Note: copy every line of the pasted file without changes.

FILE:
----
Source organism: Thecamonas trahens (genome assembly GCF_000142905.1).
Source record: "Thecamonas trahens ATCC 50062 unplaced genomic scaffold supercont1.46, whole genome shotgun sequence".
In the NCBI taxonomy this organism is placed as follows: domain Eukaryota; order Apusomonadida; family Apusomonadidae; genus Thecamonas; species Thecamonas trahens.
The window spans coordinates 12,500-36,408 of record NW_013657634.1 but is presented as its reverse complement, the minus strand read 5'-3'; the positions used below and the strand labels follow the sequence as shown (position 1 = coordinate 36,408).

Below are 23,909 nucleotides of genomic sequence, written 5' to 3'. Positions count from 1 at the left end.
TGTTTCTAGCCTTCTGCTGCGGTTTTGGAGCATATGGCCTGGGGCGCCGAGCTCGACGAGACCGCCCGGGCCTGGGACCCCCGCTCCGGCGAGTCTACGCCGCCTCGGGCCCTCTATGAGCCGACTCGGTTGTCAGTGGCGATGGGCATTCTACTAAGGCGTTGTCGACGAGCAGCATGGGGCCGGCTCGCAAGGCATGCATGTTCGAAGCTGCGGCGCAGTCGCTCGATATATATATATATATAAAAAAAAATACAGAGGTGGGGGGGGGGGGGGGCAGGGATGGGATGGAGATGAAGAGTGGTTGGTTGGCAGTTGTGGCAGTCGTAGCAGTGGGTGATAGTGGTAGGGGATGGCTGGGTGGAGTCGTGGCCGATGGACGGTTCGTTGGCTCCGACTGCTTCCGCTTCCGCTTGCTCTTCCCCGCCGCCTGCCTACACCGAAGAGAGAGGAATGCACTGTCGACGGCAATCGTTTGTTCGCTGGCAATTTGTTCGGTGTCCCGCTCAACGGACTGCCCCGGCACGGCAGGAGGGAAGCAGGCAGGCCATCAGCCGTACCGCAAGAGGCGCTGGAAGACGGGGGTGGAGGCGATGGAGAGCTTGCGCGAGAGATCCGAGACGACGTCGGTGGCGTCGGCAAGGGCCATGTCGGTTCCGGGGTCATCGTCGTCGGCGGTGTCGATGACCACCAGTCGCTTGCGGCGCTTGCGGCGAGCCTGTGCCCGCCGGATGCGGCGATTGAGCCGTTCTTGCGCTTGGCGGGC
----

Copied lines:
Source organism: Thecamonas trahens (genome assembly GCF_000142905.1).
Source record: "Thecamonas trahens ATCC 50062 unplaced genomic scaffold supercont1.46, whole genome shotgun sequence".
In the NCBI taxonomy this organism is placed as follows: domain Eukaryota; order Apusomonadida; family Apusomonadidae; genus Thecamonas; species Thecamonas trahens.
The window spans coordinates 12,500-36,408 of record NW_013657634.1 but is presented as its reverse complement, the minus strand read 5'-3'; the positions used below and the strand labels follow the sequence as shown (position 1 = coordinate 36,408).

Below are 23,909 nucleotides of genomic sequence, written 5' to 3'. Positions count from 1 at the left end.
TGTTTCTAGCCTTCTGCTGCGGTTTTGGAGCATATGGCCTGGGGCGCCGAGCTCGACGAGACCGCCCGGGCCTGGGACCCCCGCTCCGGCGAGTCTACGCCGCCTCGGGCCCTCTATGAGCCGACTCGGTTGTCAGTGGCGATGGGCATTCTACTAAGGCGTTGTCGACGAGCAGCATGGGGCCGGCTCGCAAGGCATGCATGTTCGAAGCTGCGGCGCAGTCGCTCGATATATATATATATATAAAAAAAAATACAGAGGTGGGGGGGGGGGGGGGCAGGGATGGGATGGAGATGAAGAGTGGTTGGTTGGCAGTTGTGGCAGTCGTAGCAGTGGGTGATAGTGGTAGGGGATGGCTGGGTGGAGTCGTGGCCGATGGACGGTTCGTTGGCTCCGACTGCTTCCGCTTCCGCTTGCTCTTCCCCGCCGCCTGCCTACACCGAAGAGAGAGGAATGCACTGTCGACGGCAATCGTTTGTTCGCTGGCAATTTGTTCGGTGTCCCGCTCAACGGACTGCCCCGGCACGGCAGGAGGGAAGCAGGCAGGCCATCAGCCGTACCGCAAGAGGCGCTGGAAGACGGGGGTGGAGGCGATGGAGAGCTTGCGCGAGAGATCCGAGACGACGTCGGTGGCGTCGGCAAGGGCCATGTCGGTTCCGGGGTCATCGTCGTCGGCGGTGTCGATGACCACCAGTCGCTTGCGGCGCTTGCGGCGAGCCTGTGCCCGCCGGATGCGGCGATTGAGCCGTTCTTGCGCTTGGCGGGC